News Clips for Nov. 16-18, 2019

A Move Toward Greater Diversity in Deanships

When Valerie Kinloch was named dean of the School of Education at the University of Pittsburgh, in July 2017, she did not know she was the first black female dean at the university. A former vice provost at Pitt who wanted to interview her brought it to her attention. "At first I was floored" by the news, she says, "and then that quickly became something that motivated me."

Ant expert discovers new Utah species in backyard

It was a warm August evening in 2018 when Jack Longino spotted something unusual in his backyard. “I noticed right there these four tiny little ants that I knew just did not belong here,” Longino, a global ant expert who has traveled the world documenting and discovering ant species, said Tuesday.

A surprise ingredient could make this Miami dock the future of concrete construction

As a retired engineer, Alan Sirkin knew that you never, ever mixed naturally corrosive seawater in concrete when building something. “Absolutely not,” said Sirkin, 75. “Who even thought that could ever be possible?”

And now a Barbie inspired by Indian American ecologist Nalini Nadkarni

Every parent who may have had two-thoughts about buying a Barbie doll for their young children may be now pleased to find a Barbie doll that inspires a STEM — Science, Technology, Engineering and Mathematics — positive mindset.

How to Be Creative—Plus All the Perks It Has for Your Brain

Innovative thinking is like strength training for your brain, sharpening your problem-solving skills and slashing stress. These five fresh science-backed strategies will teach you how to do more of it.

Utah’s suicide rate drops for the first time in over a decade—but just barely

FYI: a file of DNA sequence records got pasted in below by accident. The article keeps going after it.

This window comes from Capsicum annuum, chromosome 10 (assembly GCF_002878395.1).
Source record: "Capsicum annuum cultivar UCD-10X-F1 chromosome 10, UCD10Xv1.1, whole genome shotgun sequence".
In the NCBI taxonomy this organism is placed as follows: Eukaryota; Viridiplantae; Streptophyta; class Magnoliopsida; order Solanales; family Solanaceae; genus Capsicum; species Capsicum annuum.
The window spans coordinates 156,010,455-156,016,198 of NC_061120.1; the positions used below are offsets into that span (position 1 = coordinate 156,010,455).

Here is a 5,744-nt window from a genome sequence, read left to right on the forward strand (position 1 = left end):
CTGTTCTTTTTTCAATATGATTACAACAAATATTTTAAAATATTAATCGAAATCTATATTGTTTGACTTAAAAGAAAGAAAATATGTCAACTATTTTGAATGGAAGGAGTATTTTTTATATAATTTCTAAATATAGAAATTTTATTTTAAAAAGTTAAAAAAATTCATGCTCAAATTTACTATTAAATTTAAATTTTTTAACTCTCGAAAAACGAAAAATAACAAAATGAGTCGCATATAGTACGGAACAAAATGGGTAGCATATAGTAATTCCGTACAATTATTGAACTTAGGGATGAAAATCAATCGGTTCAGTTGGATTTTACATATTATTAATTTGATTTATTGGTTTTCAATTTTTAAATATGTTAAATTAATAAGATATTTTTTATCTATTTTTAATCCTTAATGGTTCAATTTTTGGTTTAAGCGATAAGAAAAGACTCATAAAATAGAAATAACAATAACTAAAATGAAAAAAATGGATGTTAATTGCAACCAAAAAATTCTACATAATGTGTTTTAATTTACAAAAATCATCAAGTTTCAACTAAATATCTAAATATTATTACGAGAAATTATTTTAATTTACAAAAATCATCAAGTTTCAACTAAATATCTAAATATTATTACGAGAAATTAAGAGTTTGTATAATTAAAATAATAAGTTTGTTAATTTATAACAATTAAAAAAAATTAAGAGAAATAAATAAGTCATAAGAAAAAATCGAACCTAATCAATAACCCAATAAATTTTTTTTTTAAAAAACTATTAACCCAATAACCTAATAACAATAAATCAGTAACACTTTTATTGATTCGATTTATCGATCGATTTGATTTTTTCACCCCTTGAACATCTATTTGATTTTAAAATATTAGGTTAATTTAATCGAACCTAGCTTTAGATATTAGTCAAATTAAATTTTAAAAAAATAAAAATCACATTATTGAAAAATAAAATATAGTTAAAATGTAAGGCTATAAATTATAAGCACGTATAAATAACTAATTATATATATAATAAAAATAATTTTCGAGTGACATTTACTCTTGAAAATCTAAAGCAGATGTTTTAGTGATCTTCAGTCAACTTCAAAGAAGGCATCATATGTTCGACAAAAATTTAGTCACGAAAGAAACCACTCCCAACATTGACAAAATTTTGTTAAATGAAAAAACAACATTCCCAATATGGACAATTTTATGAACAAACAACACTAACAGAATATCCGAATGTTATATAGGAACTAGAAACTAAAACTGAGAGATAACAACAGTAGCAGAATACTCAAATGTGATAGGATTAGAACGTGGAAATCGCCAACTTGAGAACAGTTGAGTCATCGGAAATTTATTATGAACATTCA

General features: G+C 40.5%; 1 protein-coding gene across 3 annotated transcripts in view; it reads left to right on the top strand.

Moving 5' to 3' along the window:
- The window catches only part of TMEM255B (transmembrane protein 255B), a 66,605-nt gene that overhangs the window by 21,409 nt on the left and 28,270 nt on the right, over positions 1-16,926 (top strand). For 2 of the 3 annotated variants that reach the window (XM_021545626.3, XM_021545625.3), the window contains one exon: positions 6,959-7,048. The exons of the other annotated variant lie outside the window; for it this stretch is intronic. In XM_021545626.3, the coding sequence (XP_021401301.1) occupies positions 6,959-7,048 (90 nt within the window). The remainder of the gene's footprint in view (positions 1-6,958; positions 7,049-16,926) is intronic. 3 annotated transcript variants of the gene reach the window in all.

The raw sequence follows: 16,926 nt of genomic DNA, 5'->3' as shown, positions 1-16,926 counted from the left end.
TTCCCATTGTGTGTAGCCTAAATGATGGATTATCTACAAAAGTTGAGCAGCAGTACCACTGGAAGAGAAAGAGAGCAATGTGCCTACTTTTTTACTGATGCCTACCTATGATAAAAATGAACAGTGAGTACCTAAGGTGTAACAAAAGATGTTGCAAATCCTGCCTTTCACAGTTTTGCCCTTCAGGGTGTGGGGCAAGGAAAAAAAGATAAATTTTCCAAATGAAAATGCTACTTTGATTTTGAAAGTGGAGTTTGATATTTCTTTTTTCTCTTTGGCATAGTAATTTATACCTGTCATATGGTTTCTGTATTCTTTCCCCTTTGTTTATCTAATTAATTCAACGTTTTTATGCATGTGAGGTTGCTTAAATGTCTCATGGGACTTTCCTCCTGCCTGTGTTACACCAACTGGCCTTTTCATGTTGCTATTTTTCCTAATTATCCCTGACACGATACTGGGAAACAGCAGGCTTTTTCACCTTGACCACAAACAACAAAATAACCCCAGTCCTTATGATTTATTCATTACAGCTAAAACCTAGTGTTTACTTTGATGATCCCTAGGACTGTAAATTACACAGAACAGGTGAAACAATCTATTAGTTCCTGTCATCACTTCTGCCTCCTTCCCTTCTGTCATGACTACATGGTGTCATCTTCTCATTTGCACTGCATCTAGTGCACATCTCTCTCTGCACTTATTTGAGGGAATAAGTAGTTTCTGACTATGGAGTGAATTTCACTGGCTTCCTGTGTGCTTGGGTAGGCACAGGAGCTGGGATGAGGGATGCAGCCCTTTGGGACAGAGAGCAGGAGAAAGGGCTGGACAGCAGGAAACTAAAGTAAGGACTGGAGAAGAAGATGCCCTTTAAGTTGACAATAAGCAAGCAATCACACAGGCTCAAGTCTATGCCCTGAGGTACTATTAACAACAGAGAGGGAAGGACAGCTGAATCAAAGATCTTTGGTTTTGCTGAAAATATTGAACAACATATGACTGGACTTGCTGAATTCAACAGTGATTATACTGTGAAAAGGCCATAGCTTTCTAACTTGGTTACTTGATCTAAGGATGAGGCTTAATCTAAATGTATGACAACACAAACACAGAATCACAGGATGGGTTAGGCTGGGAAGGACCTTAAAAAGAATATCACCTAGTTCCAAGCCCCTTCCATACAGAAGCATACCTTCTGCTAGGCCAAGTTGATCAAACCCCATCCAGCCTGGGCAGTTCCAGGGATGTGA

The rate of suicide in Utah decreased slightly for the first time in more than a decade, according to a recent report from the Utah Department of Human Services.

Could Changing Your Diet Help With Managing Psoriasis?

PSORIASIS – AN autoimmune condition that causes skin cells to grow more rapidly, leading to itchy patches of red skin and silvery scales – affects about 8 million people in the U.S. today. The disease is also associated with a raised risk of joint problems – namely psoriatic arthritis, an inflammatory form of arthritis related to the skin condition – and cardiovascular disease, as well as other issues ranging from diabetes to depression.

When the U.S. Tried to Control Hurricanes

As the end of the 2019 Atlantic hurricane season approaches on Nov. 30, the tally of destruction left by storms this year has been enormous. In August, Hurricane Dorian lingered over much of the Bahamas for three devastating days, leaving the country with over 65 people dead. In September, Tropical Storm Imelda dropped 40 inches of rain on coastal Texas. Repairing the damage caused by both storms will cost many billions of dollars.

You never really survive a shooting. Here’s why

The nightmares seemed ridiculous at first. They started in the months after Yvette Rodier survived a vicious, random shooting attack as a 17-year-old in 1996. The boy who was with her at the time, teaching her to take pictures of the night sky, didn’t survive. Some details in the nightmares changed. Others remained constant.

Four vie for University of Utah’s new chief safety officer job

The same concerns came up each time one of the applicants walked up to the microphone to take questions: What can you do to rebuild trust on campus? How will you make students feel safe again?